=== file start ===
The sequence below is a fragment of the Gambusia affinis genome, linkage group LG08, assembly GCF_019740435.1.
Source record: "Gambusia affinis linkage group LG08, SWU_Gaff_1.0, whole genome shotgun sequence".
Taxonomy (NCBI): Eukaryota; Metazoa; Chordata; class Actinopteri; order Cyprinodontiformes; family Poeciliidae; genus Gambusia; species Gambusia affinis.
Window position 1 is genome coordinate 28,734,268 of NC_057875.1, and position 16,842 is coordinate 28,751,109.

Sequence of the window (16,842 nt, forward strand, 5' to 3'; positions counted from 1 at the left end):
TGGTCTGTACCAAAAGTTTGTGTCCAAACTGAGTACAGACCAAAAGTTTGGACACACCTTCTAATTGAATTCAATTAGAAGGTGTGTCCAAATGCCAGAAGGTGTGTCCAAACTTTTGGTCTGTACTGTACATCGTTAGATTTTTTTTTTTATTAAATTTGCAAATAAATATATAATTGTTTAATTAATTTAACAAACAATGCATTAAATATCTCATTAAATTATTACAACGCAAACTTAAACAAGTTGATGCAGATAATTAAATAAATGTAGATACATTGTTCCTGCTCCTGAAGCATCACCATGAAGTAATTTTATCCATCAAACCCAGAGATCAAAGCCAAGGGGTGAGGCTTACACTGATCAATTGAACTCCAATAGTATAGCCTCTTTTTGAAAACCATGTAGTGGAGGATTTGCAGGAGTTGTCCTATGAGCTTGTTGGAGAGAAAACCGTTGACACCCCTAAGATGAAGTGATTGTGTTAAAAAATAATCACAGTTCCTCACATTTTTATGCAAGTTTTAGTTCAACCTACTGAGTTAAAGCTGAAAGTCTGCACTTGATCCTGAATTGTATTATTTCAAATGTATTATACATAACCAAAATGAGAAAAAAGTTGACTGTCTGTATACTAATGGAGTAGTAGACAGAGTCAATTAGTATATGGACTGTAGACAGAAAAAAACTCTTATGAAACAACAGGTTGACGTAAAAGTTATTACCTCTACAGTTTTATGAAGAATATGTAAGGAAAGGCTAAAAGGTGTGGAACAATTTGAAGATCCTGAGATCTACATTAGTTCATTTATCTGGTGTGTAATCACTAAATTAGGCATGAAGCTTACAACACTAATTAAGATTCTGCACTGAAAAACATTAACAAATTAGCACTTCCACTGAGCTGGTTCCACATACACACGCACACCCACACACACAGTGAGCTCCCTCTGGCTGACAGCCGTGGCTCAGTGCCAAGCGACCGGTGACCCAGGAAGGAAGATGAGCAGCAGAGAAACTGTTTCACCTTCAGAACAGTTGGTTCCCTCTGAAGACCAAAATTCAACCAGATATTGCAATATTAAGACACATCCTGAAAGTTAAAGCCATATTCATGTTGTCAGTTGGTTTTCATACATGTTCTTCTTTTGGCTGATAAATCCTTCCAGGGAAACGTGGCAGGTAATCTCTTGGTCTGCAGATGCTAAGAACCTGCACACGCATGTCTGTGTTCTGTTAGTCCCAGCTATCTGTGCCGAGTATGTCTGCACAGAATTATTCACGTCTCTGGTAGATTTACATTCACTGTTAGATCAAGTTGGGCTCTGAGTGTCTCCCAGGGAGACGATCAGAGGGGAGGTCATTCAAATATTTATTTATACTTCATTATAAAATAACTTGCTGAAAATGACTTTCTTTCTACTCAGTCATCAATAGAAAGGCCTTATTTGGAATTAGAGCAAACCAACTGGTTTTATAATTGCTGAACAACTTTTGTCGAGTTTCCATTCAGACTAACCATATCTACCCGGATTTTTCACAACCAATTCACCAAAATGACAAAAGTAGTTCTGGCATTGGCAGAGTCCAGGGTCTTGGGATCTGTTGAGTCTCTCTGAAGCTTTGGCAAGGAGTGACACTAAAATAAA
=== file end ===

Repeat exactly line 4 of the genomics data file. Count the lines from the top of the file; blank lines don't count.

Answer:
Window position 1 is genome coordinate 28,734,268 of NC_057875.1, and position 16,842 is coordinate 28,751,109.